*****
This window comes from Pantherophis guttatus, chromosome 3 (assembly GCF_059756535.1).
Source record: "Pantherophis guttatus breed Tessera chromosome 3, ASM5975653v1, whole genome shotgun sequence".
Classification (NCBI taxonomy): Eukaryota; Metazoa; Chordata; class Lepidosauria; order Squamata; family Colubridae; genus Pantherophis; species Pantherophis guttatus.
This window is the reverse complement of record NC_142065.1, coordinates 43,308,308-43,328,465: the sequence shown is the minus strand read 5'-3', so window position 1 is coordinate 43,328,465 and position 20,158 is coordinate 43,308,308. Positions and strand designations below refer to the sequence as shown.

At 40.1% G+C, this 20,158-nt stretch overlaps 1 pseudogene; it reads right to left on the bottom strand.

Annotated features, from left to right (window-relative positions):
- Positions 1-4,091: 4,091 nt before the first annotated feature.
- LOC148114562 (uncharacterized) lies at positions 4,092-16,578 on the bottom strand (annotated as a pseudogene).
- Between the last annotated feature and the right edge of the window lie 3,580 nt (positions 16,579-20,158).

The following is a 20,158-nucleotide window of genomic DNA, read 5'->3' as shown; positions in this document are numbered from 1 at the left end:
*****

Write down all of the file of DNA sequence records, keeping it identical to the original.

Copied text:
This window comes from Pantherophis guttatus, chromosome 3 (assembly GCF_059756535.1).
Source record: "Pantherophis guttatus breed Tessera chromosome 3, ASM5975653v1, whole genome shotgun sequence".
Classification (NCBI taxonomy): Eukaryota; Metazoa; Chordata; class Lepidosauria; order Squamata; family Colubridae; genus Pantherophis; species Pantherophis guttatus.
This window is the reverse complement of record NC_142065.1, coordinates 43,308,308-43,328,465: the sequence shown is the minus strand read 5'-3', so window position 1 is coordinate 43,328,465 and position 20,158 is coordinate 43,308,308. Positions and strand designations below refer to the sequence as shown.

At 40.1% G+C, this 20,158-nt stretch overlaps 1 pseudogene; it reads right to left on the bottom strand.

Annotated features, from left to right (window-relative positions):
- Positions 1-4,091: 4,091 nt before the first annotated feature.
- LOC148114562 (uncharacterized) lies at positions 4,092-16,578 on the bottom strand (annotated as a pseudogene).
- Between the last annotated feature and the right edge of the window lie 3,580 nt (positions 16,579-20,158).

The following is a 20,158-nucleotide window of genomic DNA, read 5'->3' as shown; positions in this document are numbered from 1 at the left end: